One thing Beran gets, that a lot of writers both in and out of the internet-discourse fail to grasp, is that a lot can change in twenty years, and it’s not all meaningless signifier churn. At various points, the people on the boards bestirred themselves to do things other than swap funny or grotesque pictures, and abuse themselves and others. Anonymous grew out of 4chan, and while a lot of people pooh-pooh it now, whatever else it represented, it represented at least some people rejecting Gen Xer nihilism for some sort of collective, values-based project. And then, of course, various snitches snitched and it collapsed. A more organized movement probably would not have collapsed like that, but when you’re organized by whoever can talk the biggest on an IRC channel…
Into the gap left by both the decline of Anonymous and the collapse of the “hope and change” Obama dream — and I think a lot of us undersell exactly how high the hopes were for Obama because we don’t want to review how badly most of us, myself included, suckered — came the same sort of nihilism of the kind of people who, at the turn of the millennium, made mocking teenage suicides a sport… but changed. It got sharper and even meaner, weirdly more desperate, more violent. The rise of the incel culture seems to have been a leading indicator, that the nihilism was going to leave the realm of jokes and pranks and start getting bloody… and, for the product of groups of supposedly anything-goes jokesters, weirdly self-serious. I still sometimes try to imagine the reception on “the old internet” that I only watched from a distance to the idea that anyone was entitled to sex… well, between the rise of both internet porn and dating apps (the latter of which could be seen to quantitatively prove nerds’ inadequacy) and the egging on of cultural/political entrepreneurs like Milo Yiannopolous, Mike Cernovich, and eventually Trump’s man Steve Bannon, a new crew of culture industry vultures found ways not just to commodify a counterculture’s dissent, but to weaponize it.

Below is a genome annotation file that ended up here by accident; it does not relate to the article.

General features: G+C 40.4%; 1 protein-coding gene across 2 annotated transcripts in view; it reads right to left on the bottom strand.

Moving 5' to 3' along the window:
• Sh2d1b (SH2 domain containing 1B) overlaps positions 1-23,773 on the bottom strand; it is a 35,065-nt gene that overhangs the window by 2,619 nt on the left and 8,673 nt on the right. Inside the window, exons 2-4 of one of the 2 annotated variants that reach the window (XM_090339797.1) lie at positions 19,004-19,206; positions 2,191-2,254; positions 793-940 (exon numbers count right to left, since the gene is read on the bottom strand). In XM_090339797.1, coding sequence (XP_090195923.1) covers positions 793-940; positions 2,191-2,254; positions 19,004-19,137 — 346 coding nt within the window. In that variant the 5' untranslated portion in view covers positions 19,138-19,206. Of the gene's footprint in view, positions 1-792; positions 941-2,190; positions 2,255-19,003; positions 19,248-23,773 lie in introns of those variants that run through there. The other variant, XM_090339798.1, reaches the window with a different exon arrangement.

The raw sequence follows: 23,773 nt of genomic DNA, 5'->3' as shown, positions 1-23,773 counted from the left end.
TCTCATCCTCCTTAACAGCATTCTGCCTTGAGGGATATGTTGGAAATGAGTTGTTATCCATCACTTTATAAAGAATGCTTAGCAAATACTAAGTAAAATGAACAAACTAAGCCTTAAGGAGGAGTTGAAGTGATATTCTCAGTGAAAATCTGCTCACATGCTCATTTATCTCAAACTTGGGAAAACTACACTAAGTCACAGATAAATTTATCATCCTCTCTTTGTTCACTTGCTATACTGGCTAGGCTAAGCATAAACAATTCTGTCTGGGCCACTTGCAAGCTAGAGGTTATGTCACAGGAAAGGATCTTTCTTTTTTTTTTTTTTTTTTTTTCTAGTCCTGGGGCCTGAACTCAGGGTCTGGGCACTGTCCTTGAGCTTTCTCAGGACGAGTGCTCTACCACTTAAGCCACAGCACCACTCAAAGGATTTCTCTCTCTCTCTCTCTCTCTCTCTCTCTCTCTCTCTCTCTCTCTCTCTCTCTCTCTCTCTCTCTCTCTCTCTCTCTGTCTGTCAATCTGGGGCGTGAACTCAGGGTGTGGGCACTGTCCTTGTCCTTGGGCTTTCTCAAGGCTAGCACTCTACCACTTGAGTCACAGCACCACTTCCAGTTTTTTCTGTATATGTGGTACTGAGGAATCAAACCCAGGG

Here is where things start to fall apart in this book. First, so the blame doesn’t all go to the Fisher school, Beran relies way more on Hannah Arendt for his analysis of the right than makes sense. I tend to think this probably comes down to a mixture of simple… I don’t want to say ignorance, but maybe just unawareness of the way the study of fascism has gotten past/around the grand old lady, and the ways in which Arendt’s analysis actually coheres rather nicely with the hopelessness of the Fisher school. Even here, Beran isn’t completely off-base, and makes good use of some of Arendt’s ideas about déclassé upper class types allying with similarly deracinated lower orders to create fascist mobs, which suits the likes of Yiannopoulos and his gamer cohort to a T. But there’s some extreme flattening of historical patterns here that make it hard to see the differences between now and the periods Arendt writes about. I’m something of a lumper myself but it got a bit out of hand here.